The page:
With the Cowboys in first place in the NFC East and beating the Eagles in head to head play, it seems apparent that we are dealing with a different Cowboys' team than in recent memory. However, a look at recent memory suggests that this is simply the same inconsistent team we've all had to watch in recent years.
In 2007, the Cowboys got off to a hot start and we're in the drivers seat in the NFC East. The speculation was that there was no way the Dallas Cowboys would not be representing the NFC in the Super Bowl.
Not even possible. Romo was playing at a Pro Bowl level, the running game was clicking, the defense was clicking, even I was starting to think that the Cowboys might have been the real deal.
However, the month of December rolls around.
The Cowboys beat the Packers and Lions to more or less secure home-field advantage, then lose two out of their last three to the Eagles and Redskins by a combined score of 37-12. At this point, it would be fair to assume that it was the result of clinching home-field early, but losing in December was a pattern that has always held as long as Romo has been the quarterback.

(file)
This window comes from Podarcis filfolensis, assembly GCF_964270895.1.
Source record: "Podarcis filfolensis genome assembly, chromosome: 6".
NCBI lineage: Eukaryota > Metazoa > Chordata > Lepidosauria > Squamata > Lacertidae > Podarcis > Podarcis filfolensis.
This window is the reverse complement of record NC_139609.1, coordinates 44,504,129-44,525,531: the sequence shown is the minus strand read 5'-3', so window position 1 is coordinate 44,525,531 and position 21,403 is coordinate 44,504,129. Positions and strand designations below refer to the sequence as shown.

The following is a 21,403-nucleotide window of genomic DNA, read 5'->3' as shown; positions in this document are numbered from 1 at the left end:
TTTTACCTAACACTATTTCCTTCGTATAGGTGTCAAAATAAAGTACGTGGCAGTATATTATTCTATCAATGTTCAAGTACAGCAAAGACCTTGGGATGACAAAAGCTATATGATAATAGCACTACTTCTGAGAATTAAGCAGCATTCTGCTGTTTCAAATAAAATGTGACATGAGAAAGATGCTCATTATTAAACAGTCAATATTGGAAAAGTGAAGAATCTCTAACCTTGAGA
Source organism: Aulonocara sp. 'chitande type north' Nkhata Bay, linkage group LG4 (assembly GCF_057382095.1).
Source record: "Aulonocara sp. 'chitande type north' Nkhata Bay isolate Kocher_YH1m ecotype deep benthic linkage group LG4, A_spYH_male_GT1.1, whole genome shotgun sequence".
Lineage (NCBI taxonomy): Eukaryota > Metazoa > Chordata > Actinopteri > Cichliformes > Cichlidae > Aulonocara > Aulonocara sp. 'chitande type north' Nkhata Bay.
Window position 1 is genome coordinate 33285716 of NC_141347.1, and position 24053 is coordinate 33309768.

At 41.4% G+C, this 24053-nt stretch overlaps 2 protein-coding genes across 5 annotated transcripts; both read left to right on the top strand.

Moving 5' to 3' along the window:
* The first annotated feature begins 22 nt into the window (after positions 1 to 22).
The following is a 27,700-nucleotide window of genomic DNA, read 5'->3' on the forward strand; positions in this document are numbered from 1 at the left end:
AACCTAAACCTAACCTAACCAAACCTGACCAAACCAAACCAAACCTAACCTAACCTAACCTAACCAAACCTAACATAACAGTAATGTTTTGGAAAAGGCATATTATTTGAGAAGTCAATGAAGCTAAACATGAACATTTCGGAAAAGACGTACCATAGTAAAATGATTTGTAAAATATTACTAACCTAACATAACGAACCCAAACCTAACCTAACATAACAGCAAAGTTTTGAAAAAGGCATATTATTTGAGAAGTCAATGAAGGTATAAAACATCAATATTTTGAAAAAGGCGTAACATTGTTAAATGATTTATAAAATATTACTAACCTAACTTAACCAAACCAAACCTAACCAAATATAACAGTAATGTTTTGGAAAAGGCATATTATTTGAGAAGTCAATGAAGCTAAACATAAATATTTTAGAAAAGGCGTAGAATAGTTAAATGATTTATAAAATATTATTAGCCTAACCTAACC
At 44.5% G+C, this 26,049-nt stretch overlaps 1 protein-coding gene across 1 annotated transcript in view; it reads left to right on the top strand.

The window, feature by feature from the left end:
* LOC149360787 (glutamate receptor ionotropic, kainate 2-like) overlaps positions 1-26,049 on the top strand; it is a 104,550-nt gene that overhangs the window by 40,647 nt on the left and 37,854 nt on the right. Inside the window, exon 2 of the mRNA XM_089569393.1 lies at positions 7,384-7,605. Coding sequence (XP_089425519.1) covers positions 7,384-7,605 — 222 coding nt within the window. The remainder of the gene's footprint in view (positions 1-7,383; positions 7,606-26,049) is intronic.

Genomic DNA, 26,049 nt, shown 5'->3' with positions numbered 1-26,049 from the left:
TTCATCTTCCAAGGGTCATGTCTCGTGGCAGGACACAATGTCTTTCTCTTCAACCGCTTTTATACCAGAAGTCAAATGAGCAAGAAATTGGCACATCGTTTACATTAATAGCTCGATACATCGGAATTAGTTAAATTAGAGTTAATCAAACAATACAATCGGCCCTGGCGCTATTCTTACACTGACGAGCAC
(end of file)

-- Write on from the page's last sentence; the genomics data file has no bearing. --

They lost their playoff opener to the Giants at home, killing the possibility of what was supposed to be a surefire NFC Championship and a possible Super Bowl championship.
What happened after that loss astounded me. There was speculation, from the media and from the Cowboys' fan base, that Wade Phillips might be fired. Firing your coach after going 13-3 in his first season?
I don't see that logic. Dallas didn't lose eight straight games or any epic collapse along those lines. How would a new coach help the current situation? Of course the choking talk started surrounding Romo, after the Cowboys lost two playoff openers in a row.
Well, during the course of the offseason, Dallas kept Wade as the head coach and signed Zach Thomas. In the preseason, Dallas was once again the favorite to win it all; even Michael Strahan said they were too talented not to be in the Super Bowl.